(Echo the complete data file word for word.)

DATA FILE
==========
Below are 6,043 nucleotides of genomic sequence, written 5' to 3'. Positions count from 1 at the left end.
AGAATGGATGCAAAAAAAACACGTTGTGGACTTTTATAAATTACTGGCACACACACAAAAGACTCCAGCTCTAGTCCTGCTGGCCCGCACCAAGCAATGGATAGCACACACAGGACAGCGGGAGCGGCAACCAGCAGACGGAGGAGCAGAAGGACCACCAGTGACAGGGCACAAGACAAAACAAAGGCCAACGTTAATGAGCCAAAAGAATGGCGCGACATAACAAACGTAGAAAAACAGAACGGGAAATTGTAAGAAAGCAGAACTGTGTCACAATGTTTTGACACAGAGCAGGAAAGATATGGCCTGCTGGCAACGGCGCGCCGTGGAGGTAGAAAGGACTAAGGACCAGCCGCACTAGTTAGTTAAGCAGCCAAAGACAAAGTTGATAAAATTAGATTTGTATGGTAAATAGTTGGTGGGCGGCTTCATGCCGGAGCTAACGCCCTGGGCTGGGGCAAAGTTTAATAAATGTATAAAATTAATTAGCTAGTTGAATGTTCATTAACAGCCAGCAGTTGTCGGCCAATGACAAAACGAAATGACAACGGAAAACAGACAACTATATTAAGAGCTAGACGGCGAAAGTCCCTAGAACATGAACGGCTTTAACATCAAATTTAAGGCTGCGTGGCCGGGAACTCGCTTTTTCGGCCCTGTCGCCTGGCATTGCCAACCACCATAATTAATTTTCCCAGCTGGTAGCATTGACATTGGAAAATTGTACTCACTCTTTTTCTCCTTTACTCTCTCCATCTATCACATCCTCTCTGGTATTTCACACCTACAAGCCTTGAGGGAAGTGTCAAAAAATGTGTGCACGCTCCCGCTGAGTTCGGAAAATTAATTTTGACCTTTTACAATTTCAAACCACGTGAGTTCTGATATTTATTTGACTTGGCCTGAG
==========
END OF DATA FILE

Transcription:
Below are 6,043 nucleotides of genomic sequence, written 5' to 3'. Positions count from 1 at the left end.
AGAATGGATGCAAAAAAAACACGTTGTGGACTTTTATAAATTACTGGCACACACACAAAAGACTCCAGCTCTAGTCCTGCTGGCCCGCACCAAGCAATGGATAGCACACACAGGACAGCGGGAGCGGCAACCAGCAGACGGAGGAGCAGAAGGACCACCAGTGACAGGGCACAAGACAAAACAAAGGCCAACGTTAATGAGCCAAAAGAATGGCGCGACATAACAAACGTAGAAAAACAGAACGGGAAATTGTAAGAAAGCAGAACTGTGTCACAATGTTTTGACACAGAGCAGGAAAGATATGGCCTGCTGGCAACGGCGCGCCGTGGAGGTAGAAAGGACTAAGGACCAGCCGCACTAGTTAGTTAAGCAGCCAAAGACAAAGTTGATAAAATTAGATTTGTATGGTAAATAGTTGGTGGGCGGCTTCATGCCGGAGCTAACGCCCTGGGCTGGGGCAAAGTTTAATAAATGTATAAAATTAATTAGCTAGTTGAATGTTCATTAACAGCCAGCAGTTGTCGGCCAATGACAAAACGAAATGACAACGGAAAACAGACAACTATATTAAGAGCTAGACGGCGAAAGTCCCTAGAACATGAACGGCTTTAACATCAAATTTAAGGCTGCGTGGCCGGGAACTCGCTTTTTCGGCCCTGTCGCCTGGCATTGCCAACCACCATAATTAATTTTCCCAGCTGGTAGCATTGACATTGGAAAATTGTACTCACTCTTTTTCTCCTTTACTCTCTCCATCTATCACATCCTCTCTGGTATTTCACACCTACAAGCCTTGAGGGAAGTGTCAAAAAATGTGTGCACGCTCCCGCTGAGTTCGGAAAATTAATTTTGACCTTTTACAATTTCAAACCACGTGAGTTCTGATATTTATTTGACTTGGCCTGAG